01 Mar PCC Complaint. Lancashire Evening Post, 28th February 2011 – RESOLVED

—– Original Message —–
From: Peter Reynolds
To: [email protected]
Sent: Tuesday, March 01, 2011 2:31 PM
Subject: Complaint against the Lancashire Evening Post, issue dated 28th February 2011

Dear Sirs,

“Teenage Drug Use Rises”, Lancashire Evening Post, 28th February 2011

I wish to make a complaint concerning the above article which is still available online at: http://www.lep.co.uk/news/local/teenage_drug_use_rises_1_3126043

I make the complaint on my account but also in my capacity as the Leader of the Legalise Cannabis Alliance, a political party, of P.O.Box 674, Salfords, RH1 9BN. For the purposes of correspondence, please use my personal address as below. Please acknowledge receipt of this complaint.

1. This article breaches the Editors’ Code Of Practice clause 1.i) in that it publishes inaccurate, misleading and distorted information.

2. The article contains a quote attributed to Samantha Jones of the Lancashire Drug and Alcohol Action Team:

“We know that, far from being a ‘safe’ drug, cannabis can be very destructive and lead to mental illnesses. Not only does it cause short-term memory loss and lethargy, which can have a negative effect for young people studying at school or college, but it also increases the risk of cancer and lung disease.”

3. I have been in touch with Ms Jones and she contends that she was not responsible for this statement and that the newspaper has confused her words with those of another unnamed individual from the Central Lancashire NHS Trust.

4. In any event, this is a seriously inaccurate and misleading statement which distorts the facts. The pre-eminent expert on the subject, Professor Les Iversen, the government’s chief drugs advisor, is famous for his article in The Times “Cannabis. Why It’s Safe”. In fact, the latest evidence is that cannabis is at least 100 times safer than alcohol and 1000 times less toxic.

5. Clearly any psychoactive substance has the potential for harm, particularly if used by children, but the mental health/psychosis scare is vastly exaggerated. In 2009, Professor Glyn Lewis of the University of Bristol reviewed all the published research and concluded that 96% of people can use cannabis with no risk whatsoever and in the remaining 4% the risk is “statistically tiny”. in fact all the evidence is that using cannabis is very, very unlikely to lead to mental health problems.

6. The suggestion that cannabis “increases the risk of cancer and lung disease” is absolute nonsense. The facts are that cannabis has been shown to have a protective effect against lung damage and cancer, even inhibiting the carcinogenic effects of tobacco smoke. See the Tashkin/UCLA 2006 study for details.

I would be grateful if you would deal with this complaint at your earliest convenience. I shall be happy to provide any furrther information required or to give oral evidence in support.

Yours faithfully,

Peter Reynolds

Published in the Lancashire Evening Post, 15th April 2011

—– Original Message —–
From: Charlotte Dewar
To: [email protected]
Cc: [email protected]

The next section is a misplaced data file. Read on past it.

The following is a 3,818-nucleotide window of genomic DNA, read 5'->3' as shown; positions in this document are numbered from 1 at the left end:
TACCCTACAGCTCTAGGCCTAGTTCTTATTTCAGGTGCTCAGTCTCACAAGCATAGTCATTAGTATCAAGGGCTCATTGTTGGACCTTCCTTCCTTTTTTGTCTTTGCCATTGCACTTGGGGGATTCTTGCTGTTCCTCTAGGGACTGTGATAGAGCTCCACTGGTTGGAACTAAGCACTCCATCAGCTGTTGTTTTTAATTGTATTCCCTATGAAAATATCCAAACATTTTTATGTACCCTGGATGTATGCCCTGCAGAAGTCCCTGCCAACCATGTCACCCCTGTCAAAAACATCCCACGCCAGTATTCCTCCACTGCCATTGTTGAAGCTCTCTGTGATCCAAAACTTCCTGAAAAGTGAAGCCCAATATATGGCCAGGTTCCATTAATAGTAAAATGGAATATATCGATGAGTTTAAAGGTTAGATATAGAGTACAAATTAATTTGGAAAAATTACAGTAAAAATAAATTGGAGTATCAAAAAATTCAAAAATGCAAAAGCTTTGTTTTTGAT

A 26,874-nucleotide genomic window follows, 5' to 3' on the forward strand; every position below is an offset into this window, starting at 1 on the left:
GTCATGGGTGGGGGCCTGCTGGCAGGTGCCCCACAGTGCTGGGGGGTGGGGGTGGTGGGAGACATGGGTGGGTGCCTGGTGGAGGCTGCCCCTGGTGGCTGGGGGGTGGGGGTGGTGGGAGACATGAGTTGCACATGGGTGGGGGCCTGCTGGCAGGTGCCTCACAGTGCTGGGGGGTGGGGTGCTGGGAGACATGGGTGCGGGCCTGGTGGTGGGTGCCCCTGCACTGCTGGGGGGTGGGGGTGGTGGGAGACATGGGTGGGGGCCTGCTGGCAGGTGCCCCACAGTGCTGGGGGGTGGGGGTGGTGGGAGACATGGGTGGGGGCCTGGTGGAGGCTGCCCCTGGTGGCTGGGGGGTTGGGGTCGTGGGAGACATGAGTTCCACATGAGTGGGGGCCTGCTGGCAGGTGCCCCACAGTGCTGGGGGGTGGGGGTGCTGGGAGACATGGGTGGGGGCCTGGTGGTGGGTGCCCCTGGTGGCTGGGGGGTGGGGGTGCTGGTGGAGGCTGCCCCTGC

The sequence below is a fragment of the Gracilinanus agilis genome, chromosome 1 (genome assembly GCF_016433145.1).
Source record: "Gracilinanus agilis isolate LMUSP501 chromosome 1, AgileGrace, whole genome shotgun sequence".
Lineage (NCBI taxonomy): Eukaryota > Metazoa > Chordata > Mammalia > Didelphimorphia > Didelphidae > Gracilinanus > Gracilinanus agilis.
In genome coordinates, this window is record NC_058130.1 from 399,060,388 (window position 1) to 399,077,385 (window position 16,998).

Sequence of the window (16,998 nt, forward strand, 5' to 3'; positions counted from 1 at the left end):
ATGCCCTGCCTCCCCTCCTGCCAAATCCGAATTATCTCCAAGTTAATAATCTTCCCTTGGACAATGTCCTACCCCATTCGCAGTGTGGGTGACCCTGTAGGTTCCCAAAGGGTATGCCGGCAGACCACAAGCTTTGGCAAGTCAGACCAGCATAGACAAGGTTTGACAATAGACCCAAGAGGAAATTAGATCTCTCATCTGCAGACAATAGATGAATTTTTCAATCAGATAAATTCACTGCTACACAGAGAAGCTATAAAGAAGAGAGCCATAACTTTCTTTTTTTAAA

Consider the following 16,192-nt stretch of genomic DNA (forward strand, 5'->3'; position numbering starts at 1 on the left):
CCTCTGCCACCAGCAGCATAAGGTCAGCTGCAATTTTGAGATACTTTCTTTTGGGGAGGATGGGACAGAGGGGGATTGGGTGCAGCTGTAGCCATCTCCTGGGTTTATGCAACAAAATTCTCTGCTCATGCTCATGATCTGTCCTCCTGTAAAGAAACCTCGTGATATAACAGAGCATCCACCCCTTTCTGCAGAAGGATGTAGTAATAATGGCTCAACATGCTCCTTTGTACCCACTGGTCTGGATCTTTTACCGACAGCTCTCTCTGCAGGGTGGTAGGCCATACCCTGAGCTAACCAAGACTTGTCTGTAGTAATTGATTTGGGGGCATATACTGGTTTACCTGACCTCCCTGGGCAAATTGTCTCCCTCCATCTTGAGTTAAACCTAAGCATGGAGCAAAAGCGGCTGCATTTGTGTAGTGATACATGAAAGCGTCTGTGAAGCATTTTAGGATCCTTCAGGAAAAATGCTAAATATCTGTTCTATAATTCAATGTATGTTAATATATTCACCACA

Sent: Wednesday, April 27, 2011 2:48 PM
Subject: PCC Complaint 111163 – Resolution statement

Dear Mr Reynolds

Now that your complaint has been resolved, a short summary of it will soon be available on the Commission’s web site. Unless we hear to the contrary within 7 days, we will assume you are happy with the summary and are content for information to be released publicly.

The wording will be as follows:

Lancashire Evening Post

Peter Reynolds, leader of Cannabis Law Reform, complained to the Press Complaints Commission that the newspaper had published inaccurate and misleading information about the potential harm of cannabis.

The complaint was resolved when the PCC negotiated the publication of the following letter from the complainant:

Your article “Teenage Drug Use Rises” on 28th February 2011, highlights how ineffective the prohibition of cannabis is.

Cannabis Law Reform (CLEAR) seeks to represent the interests of the six million people in Britain that use cannabis regularly. We advocate a system of regulation which will protect children and the vulnerable. Under the present system, it is easier for children to buy cannabis than it is to buy cigarettes or alcohol. This is a ridiculous, irresponsible and self-defeating policy. Clearly, no psychoactive substance should be used when the brain is still developing.

However, what makes matters even worse is the sort of information which you were provided with by the Lancashire Drug and Alcohol Action Team. Samantha Jones said that cannabis is “far from being a safe drug” yet Professor Leslie Iversen, the government’s chief drugs advisor says cannabis is “one of the safer recreational drugs”. In fact, the latest evidence is that cannabis is at least 100 times safer than alcohol and 1000 times less toxic.

Also, Ms Jones says that cannabis increases the risk of cancer and lung disease. However, the largest study of its type was carried out by Dr Donald Tashkin of UCLA in 2006 who found that cannabis has a protective effect against lung damage and cancer, even inhibiting the carcinogenic effects of tobacco smoke.

However much money it wastes, the government is not going to stop people using cannabis. A tax and regulate regime would produce a net benefit of at least £6 billion per annum to the UK economy and much better protection for children.

How much longer do we have to wait before we get a drugs policy that is based on facts and evidence, rather than hysteria and misinformation?

Peter Reynolds, Leader, Cannabis Law Reform

If you are dissatisfied with the way in which your complaint has been handled you should write within one month to the Independent Reviewer, whose details can be accessed using this web link: http://www.pcc.org.uk/about/whoswho/independentreview.html

Yours sincerely

Charlotte Dewar
Complaints Officer